The report by the Organization for Economic Cooperation and Development (OECD) in 2018 examined children and youth mental health and how it is affected by the digital age. With approximately half of the world being connected, and their overall reliance on various digital technologies, there have been many concerns regarding its effect on the mental health of our youth (OECD, 2018). It is evident that an increasing number of children today are being exposed to these digital technologies, and at arguably a younger age than ever before. As a result, it is important to consider how this evolving reality affects their mental health.
One of the findings in the article that I found particularly interesting was that it estimated that half of all mental illnesses begin at 14 years old, and that some personality disorders and anxiety disorders begin as early as 11 years old (OECD, 2018). This was especially surprising to me because I would have thought that children at that young of an age would have no really significant issues to need to worry about. Beyond the normal difficulties of attending school, they do not need to worry about taxes, finances, employment, and the many other stressors of adulthood – or even adolescence for that matter. For youth to be experiencing such high levels of anxiety and other mental health concerns is troubling to say the least, and obviously the root causes of this needs to be examined carefully.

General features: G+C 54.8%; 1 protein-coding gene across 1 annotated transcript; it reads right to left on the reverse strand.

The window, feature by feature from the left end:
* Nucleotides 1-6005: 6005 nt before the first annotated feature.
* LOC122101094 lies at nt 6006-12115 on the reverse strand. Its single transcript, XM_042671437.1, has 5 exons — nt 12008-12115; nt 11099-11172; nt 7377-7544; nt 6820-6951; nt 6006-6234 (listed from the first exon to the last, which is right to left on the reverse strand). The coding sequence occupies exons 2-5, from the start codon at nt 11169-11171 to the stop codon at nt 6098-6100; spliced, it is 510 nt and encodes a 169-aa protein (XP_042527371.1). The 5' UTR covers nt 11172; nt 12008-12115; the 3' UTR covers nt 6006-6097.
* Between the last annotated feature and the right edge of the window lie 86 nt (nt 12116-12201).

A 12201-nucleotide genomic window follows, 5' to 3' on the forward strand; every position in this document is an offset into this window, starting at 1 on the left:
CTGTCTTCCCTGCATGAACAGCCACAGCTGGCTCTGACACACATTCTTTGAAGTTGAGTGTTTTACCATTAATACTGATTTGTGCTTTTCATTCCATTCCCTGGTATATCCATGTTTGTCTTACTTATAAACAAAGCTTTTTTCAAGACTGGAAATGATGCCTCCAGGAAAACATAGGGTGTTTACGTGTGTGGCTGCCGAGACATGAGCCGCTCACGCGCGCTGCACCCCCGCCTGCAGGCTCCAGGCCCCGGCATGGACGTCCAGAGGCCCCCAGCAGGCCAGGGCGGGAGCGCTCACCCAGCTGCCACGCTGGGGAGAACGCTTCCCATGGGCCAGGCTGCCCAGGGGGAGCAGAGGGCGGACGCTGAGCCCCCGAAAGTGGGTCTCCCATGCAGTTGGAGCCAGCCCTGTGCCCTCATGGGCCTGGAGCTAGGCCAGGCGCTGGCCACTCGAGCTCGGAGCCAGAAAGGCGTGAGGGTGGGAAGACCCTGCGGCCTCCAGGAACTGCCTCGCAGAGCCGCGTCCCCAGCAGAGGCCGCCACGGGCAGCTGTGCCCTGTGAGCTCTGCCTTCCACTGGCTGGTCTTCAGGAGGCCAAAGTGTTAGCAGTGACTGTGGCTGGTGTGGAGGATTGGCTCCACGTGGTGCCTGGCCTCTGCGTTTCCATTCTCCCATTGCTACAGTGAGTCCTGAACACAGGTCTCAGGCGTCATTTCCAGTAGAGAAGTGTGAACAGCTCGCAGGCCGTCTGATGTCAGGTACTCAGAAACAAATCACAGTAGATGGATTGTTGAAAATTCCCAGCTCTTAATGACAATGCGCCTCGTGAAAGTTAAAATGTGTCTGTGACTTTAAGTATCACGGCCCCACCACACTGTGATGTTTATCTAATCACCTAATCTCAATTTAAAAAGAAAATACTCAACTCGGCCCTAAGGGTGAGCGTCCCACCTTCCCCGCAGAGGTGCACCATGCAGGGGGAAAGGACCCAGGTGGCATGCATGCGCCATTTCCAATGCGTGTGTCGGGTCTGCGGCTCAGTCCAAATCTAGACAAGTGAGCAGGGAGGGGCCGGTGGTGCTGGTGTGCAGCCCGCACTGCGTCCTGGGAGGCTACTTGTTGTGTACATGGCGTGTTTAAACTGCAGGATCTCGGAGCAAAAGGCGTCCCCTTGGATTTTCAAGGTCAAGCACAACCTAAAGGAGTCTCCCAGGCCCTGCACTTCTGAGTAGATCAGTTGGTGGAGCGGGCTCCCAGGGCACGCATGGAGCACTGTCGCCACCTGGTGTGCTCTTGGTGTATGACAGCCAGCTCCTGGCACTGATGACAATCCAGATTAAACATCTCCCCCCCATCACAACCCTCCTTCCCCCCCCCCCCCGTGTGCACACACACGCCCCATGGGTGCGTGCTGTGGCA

I believe there is merit to examining and understanding the impact that digital technologies have on children and youth. Although there are benefits to having children use the internet for education and some socialization (such as during the COVID-19 pandemic), when it is used excessively and without supervision, it can have harmful effects on the child’s overall well-being. An article written by Regoli (2018) succinctly pointed out the benefits and disadvantages of digital technology and youth. In general, the benefits include the educational value, preparing children for an increased technological future, and better decision-making skills (Regoli, 2018). However, the disadvantages – promoting a sedentary lifestyle, safety risks, reduced in-person socialization – are also important considerations (Regoli, 2018). This is why it is so important to identify the issues associated with these digital technologies, and ensure that their use does not increase the likelihood of experiencing additional stress and other adverse effects (such as bullying, anxiety, depression).
As an educator and someone who is generally concerned with the health of Canadian youth, it is important to understand the link between childhood mental health and their use of technology. I often wonder whether there should be a greater focus in the elementary school grades about digital literacy. I progressed through the public school system during the technology era as well, but I think technology has advanced rapidly since I graduated from high school. Meanwhile, the availability and use of technology in children has also arguably increased. This is why I think digital literacy courses aimed at online security and an understanding of the risks and healthy etiquette online. For example, understanding that what someone writes, or posts online may have consequences for both oneself as well as others would be prudent. I simply do not think that parents and educators can afford to “bury their heads in the sand” on this issue any longer.
OECD (2018). Children and young people’s mental health in the digital age: Shaping the future. OECD Publishing, Paris.
Rigoli, N. (2018). 16 pros and cons of children using technology. ConnectUs. https://connectusfund.org/16-pros-and-cons-of-children-using-technology